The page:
Thai and Tanzanian Journalists Join Hands to Combat Wildlife Crime

BANGKOK, August 26, 2019 – This week in Thailand, journalists from Tanzania joined forces with their Thai counterparts to explore wildlife conservation and trafficking issues. The trip was part of a two-way exchange. In June, Thai journalists traveled to Tanzania to learn about wildlife trafficking from a source country perspective. The Thai side of the exchange focuses on issues related to the demand for illegal wildlife products.
This cross-continental partnership to combat wildlife crime is part of the Asia-Africa Journalists Exchange Program. The program is funded by the United States Agency for International Development (USAID) through USAID Wildlife Asia and USAID Promoting Tanzania’s Environment, Conservation, and Tourism Project (USAID PROTECT). Both projects work closely with journalists to improve their understanding of the importance of wildlife in their countries and regions.

The itineraries of the exchange included meetings with subject matter experts from national and international conservation organizations and government officials and opportunities to visit the field.

In Thailand, journalists visited one of the major amulet markets in Bangkok. They also visited the Bang Pra Water Bird Breeding Center in Chon Buri Province where confiscated exotic species are retained following seizures. A meeting with the Thai Customs Department at Suvarnabhumi International Airport educated journalists on how wildlife is illegally trafficked by air.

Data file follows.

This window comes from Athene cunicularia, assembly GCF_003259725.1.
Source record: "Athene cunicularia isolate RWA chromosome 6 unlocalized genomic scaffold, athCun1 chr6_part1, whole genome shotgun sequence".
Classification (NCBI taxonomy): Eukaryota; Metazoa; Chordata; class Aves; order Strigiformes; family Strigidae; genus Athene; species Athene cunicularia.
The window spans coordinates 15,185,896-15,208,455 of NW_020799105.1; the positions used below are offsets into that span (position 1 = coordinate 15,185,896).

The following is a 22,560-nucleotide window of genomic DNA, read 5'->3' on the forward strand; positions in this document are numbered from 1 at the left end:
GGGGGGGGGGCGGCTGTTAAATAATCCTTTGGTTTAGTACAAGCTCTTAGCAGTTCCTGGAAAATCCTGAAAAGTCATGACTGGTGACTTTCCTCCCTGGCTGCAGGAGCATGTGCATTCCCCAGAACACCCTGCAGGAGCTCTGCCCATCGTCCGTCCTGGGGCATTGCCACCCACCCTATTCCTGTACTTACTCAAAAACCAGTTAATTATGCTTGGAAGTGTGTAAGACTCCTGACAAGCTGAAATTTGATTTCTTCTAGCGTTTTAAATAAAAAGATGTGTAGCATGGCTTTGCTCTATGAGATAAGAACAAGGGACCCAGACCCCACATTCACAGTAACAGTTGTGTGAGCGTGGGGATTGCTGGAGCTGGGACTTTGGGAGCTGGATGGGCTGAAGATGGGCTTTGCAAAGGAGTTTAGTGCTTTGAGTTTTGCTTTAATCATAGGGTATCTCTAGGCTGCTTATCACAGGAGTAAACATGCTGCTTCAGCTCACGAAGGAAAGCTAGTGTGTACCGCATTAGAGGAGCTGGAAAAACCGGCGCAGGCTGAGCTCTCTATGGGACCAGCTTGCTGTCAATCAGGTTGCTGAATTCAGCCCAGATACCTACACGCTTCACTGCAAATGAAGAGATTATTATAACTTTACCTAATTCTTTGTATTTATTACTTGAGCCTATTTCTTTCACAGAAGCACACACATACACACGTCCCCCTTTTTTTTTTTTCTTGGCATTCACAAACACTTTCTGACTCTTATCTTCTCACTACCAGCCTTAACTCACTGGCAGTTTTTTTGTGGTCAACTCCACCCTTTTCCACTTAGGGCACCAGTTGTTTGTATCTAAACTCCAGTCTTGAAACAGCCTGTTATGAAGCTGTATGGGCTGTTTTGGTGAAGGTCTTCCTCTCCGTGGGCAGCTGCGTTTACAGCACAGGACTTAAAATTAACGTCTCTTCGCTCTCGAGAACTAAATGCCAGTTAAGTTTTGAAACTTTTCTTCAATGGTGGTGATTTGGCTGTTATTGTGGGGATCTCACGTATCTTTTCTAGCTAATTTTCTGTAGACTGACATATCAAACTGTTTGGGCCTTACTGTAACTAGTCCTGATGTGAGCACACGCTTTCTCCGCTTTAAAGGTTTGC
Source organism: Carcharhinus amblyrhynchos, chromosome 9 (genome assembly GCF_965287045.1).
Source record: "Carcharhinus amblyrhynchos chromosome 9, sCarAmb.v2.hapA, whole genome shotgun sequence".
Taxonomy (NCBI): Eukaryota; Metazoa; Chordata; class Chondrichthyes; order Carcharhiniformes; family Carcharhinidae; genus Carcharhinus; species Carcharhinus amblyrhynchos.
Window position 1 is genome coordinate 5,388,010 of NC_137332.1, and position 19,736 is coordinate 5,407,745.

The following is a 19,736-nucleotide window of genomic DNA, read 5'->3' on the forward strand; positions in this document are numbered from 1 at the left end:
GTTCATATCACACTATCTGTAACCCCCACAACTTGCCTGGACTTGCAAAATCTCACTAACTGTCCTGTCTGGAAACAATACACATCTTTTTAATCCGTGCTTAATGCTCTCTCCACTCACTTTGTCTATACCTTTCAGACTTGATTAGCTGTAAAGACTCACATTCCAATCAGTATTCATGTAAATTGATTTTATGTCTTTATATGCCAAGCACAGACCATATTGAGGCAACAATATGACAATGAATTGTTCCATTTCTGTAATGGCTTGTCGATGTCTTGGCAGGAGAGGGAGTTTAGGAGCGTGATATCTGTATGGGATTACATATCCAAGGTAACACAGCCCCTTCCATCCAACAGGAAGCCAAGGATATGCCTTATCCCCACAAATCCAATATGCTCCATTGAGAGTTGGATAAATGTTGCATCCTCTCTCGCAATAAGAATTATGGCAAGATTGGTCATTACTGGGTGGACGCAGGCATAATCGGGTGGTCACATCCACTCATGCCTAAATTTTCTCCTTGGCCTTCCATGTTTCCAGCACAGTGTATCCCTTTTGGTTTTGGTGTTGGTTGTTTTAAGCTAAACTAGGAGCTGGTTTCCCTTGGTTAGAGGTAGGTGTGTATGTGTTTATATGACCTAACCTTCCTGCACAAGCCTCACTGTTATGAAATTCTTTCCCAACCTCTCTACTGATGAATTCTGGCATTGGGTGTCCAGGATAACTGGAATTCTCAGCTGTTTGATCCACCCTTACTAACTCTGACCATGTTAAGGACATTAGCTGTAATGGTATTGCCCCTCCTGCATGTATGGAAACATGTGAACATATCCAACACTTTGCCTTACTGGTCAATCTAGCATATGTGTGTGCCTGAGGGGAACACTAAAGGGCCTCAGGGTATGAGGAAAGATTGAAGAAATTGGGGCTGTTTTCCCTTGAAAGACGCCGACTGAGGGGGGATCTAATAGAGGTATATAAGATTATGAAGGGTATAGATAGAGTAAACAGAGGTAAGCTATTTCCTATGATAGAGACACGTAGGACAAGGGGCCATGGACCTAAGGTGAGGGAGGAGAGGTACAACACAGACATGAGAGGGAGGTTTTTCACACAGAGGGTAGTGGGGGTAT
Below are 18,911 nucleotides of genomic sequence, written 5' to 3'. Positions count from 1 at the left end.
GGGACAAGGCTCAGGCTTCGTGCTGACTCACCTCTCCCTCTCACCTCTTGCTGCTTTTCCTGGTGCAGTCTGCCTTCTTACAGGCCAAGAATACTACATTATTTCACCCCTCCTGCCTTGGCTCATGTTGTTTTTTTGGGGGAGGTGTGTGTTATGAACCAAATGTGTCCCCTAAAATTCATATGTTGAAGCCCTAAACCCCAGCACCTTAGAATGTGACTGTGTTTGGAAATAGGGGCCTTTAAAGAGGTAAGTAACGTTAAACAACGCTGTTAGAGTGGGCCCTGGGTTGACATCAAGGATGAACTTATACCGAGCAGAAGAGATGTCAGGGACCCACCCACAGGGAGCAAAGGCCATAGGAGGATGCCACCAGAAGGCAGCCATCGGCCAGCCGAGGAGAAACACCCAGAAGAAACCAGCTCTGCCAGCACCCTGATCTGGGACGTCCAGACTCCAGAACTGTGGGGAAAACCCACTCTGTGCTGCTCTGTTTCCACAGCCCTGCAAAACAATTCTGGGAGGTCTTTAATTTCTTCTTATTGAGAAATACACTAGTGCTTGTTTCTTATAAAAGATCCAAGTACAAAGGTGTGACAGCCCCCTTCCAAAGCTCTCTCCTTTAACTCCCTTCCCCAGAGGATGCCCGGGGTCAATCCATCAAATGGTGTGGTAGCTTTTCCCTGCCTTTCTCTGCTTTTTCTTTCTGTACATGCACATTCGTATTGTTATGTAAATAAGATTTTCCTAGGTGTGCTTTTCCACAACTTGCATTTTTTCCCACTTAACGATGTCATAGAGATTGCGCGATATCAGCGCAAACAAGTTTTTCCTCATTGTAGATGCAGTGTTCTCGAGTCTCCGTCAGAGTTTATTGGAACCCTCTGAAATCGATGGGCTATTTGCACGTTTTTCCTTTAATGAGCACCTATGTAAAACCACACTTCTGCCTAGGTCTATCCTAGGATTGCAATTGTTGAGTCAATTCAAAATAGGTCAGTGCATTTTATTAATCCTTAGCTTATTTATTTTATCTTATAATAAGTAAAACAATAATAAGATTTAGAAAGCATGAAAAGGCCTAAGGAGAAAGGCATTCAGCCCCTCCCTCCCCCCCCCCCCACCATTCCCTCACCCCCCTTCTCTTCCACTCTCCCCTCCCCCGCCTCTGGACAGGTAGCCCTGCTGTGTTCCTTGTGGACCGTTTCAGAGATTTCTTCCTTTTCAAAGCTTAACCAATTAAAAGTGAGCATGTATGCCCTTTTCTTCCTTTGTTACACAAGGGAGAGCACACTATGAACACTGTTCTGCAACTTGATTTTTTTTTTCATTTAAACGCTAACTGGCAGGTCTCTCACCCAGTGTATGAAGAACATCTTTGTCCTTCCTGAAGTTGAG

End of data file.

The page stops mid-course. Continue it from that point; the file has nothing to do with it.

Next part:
Highlights in Tanzania included visiting the Ngorongoro Conservation Area where journalists saw animals in the wild, spoke with rangers about the impacts of trafficking, and observed how communities are engaged in wildlife protection. On a field trip to Tanzania Wildlife Division's anti-poaching unit, journalists learned how the unit works to combat wildlife trafficking and the challenges they face in the field.

“Results from the Tanzania trip confirmed that providing opportunities for journalists to meet with technical experts and engage them in the field, as well as see wild animals such as rhinos and elephants impacted by the illegal wildlife trade, enhanced their understanding of the crisis. First-hand knowledge is essential in helping journalists better develop their stories,” said Bronwyn Llewellyn, lead for USAID conservation activities at U.S. Embassy in Tanzania.

The exchange provided the journalists an opportunity to take photos and video footage as well as interview a wide variety of experts to develop media stories. It also allowed them to discuss their roles in combating wildlife crime and share their experiences when covering counter wildlife trafficking stories, the challenges they face, and issues with media safety.

“The media play a very important role by raising awareness and focusing attention on the impacts of wildlife trafficking,” said Cristina Velez Srinivasan, Ecosystems Management & Trade Team Lead for USAID’s Regional Development Mission for Asia.
The long-term aim of the exchange is to provide a platform for journalists to develop a network of dedicated and committed individuals working together to report regularly and consistently on wildlife trafficking.

“It is our hope that exchange programs such as this encourage the media to increase the coverage of illegal wildlife crimes and that the stories produced spur the public to demand protection of wildlife,” Srinivasan said.

The exchange was organized by USAID Wildlife Asia, USAID PROTECT, Journalists’ Environmental Association of Tanzania, Thai Society of Environmental Journalists, and Thai Public Broadcasting Service.
See photos from USAID Asia Flickr here.
Particpants of the Asia-Africa Journalists Exchange in Thailand. Photo: Orraphan Sanonork